Yes I do belong – Women closing the gender gap in unconventional professions
Women grow up being told to rein in their dreams and aspirations to fit a certain template of what the world thinks they should be like. Their thoughts, actions and ideas often get muddled in dictation, and their choices and ambitions often get confuddled in self-doubt. For too long, mythical tales of women not being good leaders or only being good for certain "woman-friendly" professions have polluted safe spaces. Against all odds and in fact owning these odds, the women at BAT Bangladesh are currently exceling at jobs that are infamous for being "a man's job". Starting from being the sole in-charge of a territory to working in the frontline at the factory in shifts to overseeing large teams – these women are doing it all.
The path to success is never easy and most women have struggled to prove themselves. Rahat Ara Kabir Kheya, Area Manager – Chittagong South at BAT Bangladesh grew up in a home full of working women. With a dream of becoming the managing director of a fortune 500 company someday, she started her career in sales. From early on in her career, she led a team of 200 salespeople, being the only woman in the compound, living in a remote corner of the country. Kheya said, "The retailers I worked with weren't habituated with discussing business with a female, but down the road I realized that with empathy and willingness to adopt, I can earn my team's respect and trust."
Shukla Chakma joined BAT Bangladesh as the first female Assistant Leaf Officer. From using a scooter during her initial days to commute in the hilly roads of Khagrachari to staying resilient in her pursuit to conquer all challenges, she grew up and developed herself as a professional. She said, "I have always wanted to break stereotypes and set an example so that the next generation of women can come forward and work in 'unconventional' fields".
Maisha Tabassum joined BAT Bangladesh as a Team Leader in the factory. Despite graduating from a top engineering school, she didn't feel involved in the technical aspects of the machines at first, restricting her from fully contributing to the technical decisions in the team. She persevered and started interacting with the team and guiding them with her technical understanding. Soon her team started coming to her whenever they needed any technical guidance. Maisha said, "I led a team of 34 factory employees – all male and much older than me. I worked with different machine modifications. When I saw them coming to me with new ideas and seeking my counsel, I felt that I have gained the place of their leader."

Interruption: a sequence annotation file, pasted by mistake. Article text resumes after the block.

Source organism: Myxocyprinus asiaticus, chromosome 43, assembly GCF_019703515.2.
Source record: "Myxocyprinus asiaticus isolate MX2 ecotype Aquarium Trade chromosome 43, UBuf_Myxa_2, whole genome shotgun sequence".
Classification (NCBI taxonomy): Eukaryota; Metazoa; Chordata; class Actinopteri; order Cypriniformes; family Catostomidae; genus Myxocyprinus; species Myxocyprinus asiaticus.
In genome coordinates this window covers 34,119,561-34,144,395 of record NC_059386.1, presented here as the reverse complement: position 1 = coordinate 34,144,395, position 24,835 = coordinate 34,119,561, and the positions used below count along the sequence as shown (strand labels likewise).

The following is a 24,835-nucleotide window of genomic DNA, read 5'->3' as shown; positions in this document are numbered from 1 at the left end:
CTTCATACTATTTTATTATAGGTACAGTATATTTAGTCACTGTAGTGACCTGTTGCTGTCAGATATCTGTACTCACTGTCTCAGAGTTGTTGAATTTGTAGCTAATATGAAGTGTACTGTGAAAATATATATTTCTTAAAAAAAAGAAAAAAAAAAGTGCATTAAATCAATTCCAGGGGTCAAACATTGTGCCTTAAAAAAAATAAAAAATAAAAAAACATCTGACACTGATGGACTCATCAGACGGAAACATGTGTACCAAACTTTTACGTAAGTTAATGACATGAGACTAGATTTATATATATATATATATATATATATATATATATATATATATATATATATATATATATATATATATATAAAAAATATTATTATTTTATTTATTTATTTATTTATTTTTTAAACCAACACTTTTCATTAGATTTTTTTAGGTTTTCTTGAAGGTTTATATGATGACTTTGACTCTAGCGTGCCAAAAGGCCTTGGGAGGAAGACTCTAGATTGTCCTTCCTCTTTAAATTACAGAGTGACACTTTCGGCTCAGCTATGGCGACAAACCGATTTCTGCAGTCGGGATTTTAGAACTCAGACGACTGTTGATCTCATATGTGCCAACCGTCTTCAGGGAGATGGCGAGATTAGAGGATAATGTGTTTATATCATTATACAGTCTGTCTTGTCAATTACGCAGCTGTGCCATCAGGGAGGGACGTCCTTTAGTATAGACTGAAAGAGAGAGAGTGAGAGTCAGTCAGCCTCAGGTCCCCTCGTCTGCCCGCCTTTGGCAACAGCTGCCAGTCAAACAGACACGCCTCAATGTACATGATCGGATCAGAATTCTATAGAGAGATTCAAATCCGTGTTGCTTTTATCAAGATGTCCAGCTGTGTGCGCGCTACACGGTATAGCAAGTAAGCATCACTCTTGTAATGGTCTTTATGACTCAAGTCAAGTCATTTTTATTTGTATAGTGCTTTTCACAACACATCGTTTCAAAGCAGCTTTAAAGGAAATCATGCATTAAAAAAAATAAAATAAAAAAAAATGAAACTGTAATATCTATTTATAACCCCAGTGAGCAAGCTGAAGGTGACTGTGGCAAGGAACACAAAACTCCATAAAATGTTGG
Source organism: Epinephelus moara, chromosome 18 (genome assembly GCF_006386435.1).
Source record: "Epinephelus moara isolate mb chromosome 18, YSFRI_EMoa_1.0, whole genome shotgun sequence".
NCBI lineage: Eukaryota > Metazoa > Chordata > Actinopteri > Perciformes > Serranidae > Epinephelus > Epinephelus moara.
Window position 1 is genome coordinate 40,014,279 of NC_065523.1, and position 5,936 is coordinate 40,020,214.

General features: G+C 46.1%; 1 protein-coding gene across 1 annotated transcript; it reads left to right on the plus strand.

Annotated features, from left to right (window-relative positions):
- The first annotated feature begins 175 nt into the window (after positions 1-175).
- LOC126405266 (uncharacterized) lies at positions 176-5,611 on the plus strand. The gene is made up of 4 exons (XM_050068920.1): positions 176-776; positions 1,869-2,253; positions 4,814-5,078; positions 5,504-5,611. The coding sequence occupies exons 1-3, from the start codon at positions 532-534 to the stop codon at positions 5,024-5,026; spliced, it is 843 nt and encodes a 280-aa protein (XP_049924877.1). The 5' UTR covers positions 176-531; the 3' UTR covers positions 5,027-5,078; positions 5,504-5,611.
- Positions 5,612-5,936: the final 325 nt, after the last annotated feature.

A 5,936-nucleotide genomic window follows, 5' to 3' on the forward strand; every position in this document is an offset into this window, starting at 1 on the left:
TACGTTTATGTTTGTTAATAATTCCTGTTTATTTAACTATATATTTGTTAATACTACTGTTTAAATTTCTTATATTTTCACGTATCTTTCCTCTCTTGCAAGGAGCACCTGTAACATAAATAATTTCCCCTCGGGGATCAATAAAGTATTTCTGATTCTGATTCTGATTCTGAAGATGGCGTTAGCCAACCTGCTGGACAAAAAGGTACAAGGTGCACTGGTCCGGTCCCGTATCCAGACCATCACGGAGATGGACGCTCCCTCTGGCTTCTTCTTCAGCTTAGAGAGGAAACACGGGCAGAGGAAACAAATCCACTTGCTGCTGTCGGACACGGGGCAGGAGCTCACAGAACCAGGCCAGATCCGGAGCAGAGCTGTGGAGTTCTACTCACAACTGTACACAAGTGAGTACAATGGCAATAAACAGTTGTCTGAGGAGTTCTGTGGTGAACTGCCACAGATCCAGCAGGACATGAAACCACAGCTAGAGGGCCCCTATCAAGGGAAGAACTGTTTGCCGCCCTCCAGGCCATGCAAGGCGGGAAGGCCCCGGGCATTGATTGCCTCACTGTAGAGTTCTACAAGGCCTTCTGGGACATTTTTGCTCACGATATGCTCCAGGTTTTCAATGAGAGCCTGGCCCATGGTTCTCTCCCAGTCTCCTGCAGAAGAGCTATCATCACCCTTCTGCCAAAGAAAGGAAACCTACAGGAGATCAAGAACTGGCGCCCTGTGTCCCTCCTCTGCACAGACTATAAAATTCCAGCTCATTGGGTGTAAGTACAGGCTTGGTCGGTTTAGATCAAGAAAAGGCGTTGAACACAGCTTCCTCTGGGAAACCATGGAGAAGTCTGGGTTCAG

Shaneela Zaheed, Line Lead at BAT Bangladesh, loved working in a factory from day one. Staying away from family was difficult, but with time she realized that the experience was necessary in her journey of growing up. Her work was relevant to both the fields of engineering and agriculture, and as a EEE graduate this was indeed a challenge. But leading a huge team at such an early age made her feel that she is accelerating her growth both personally and professionally.
Nuzhat Nehrin, Brand Officer at BAT Bangladesh, always strived for a multifaceted and fast-paced career and choosing an unconventional career was her pathway to reaching that goal. She said, "Working in a field that is not welcoming to women poses a doubt on whether I am in the right path. But having a support system at home and at work drives me to overcome everything and move forward."
Narjis Mostafa, Utilities and Site Service Executive at BAT Bangladesh began her career in the outstation factory at Kushtia. Despite stares and whispers from the locals who couldn't fathom an independent girl living on her own, with her grit and resilience she thrived in a completely new environment. At one of the closing ceremonies at her factory, where she spoke in front of a crowd of almost 2700 people, the daughter of one of the factory employees said to her, "I want my dad to give me education like you so that I can grow up to be a confident and independent woman like you". Till this date, it was one those moments in Narjis's life where she felt incredibly proud of herself and felt like she was really making a difference.